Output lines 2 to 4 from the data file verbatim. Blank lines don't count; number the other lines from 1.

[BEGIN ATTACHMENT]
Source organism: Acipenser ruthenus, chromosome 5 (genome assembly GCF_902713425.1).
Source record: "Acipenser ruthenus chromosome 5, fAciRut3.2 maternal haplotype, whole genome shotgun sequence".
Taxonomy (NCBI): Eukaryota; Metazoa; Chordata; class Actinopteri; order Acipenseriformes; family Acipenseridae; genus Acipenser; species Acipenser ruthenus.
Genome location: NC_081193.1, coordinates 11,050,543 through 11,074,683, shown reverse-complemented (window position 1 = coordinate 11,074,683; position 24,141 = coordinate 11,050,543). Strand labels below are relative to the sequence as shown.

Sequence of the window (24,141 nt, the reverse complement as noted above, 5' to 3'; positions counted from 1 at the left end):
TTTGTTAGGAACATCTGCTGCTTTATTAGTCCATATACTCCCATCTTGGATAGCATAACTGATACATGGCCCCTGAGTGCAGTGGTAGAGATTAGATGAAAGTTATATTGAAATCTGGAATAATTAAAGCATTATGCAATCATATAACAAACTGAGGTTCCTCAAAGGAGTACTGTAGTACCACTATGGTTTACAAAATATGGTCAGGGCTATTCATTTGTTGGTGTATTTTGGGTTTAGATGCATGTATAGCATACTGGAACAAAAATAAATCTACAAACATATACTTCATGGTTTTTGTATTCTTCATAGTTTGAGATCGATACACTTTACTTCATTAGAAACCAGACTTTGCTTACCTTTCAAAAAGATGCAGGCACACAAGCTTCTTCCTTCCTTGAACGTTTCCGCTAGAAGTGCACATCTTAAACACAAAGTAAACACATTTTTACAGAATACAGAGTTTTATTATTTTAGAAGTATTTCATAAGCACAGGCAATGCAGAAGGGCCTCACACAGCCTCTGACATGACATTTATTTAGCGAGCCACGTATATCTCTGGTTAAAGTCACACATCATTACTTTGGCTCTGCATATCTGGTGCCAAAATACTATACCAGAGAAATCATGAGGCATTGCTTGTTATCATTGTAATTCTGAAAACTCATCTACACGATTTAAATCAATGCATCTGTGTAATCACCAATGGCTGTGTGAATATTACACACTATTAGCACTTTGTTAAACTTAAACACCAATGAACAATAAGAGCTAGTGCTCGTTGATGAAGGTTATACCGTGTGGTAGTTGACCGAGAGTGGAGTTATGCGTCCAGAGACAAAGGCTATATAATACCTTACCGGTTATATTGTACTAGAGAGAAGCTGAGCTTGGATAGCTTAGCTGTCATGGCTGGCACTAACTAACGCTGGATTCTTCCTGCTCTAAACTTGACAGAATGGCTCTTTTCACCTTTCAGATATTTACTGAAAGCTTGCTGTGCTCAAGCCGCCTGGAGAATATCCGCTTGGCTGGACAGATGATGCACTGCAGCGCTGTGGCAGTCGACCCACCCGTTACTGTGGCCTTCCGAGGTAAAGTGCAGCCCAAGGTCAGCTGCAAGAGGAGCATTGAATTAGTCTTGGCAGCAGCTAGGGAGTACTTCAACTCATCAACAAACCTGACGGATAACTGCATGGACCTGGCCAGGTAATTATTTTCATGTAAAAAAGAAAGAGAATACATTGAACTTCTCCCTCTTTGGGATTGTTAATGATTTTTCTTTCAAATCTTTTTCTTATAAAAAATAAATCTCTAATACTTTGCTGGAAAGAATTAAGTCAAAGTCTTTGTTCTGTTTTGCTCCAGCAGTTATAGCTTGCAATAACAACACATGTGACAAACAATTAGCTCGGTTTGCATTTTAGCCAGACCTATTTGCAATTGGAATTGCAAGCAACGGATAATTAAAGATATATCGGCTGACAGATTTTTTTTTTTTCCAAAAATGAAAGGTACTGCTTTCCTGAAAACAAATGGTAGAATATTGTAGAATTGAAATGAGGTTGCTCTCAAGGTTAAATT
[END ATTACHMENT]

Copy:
Source record: "Acipenser ruthenus chromosome 5, fAciRut3.2 maternal haplotype, whole genome shotgun sequence".
Taxonomy (NCBI): Eukaryota; Metazoa; Chordata; class Actinopteri; order Acipenseriformes; family Acipenseridae; genus Acipenser; species Acipenser ruthenus.
Genome location: NC_081193.1, coordinates 11,050,543 through 11,074,683, shown reverse-complemented (window position 1 = coordinate 11,074,683; position 24,141 = coordinate 11,050,543). Strand labels below are relative to the sequence as shown.